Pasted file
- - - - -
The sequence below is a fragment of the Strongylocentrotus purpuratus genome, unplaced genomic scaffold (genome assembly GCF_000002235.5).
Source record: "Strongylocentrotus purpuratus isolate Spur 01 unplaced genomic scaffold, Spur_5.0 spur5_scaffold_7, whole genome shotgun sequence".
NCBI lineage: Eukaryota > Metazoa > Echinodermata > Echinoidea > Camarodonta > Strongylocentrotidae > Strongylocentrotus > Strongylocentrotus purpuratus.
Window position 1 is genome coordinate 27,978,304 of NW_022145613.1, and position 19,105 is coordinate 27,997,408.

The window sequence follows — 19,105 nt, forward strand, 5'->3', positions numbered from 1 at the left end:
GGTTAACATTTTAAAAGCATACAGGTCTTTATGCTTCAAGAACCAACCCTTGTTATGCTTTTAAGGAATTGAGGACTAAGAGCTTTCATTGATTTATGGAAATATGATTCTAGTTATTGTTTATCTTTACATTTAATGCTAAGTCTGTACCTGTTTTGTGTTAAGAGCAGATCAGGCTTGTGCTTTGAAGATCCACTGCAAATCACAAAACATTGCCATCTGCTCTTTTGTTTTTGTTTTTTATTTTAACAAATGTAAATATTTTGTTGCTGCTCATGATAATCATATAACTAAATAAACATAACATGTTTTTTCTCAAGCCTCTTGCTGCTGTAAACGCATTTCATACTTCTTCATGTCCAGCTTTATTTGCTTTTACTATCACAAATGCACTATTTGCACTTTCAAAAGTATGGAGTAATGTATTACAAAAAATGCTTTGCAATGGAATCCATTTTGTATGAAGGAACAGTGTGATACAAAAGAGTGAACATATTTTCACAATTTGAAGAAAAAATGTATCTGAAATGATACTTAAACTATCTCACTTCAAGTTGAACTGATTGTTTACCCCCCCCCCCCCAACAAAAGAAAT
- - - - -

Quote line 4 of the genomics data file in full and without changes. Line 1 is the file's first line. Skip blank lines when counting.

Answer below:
Window position 1 is genome coordinate 27,978,304 of NW_022145613.1, and position 19,105 is coordinate 27,997,408.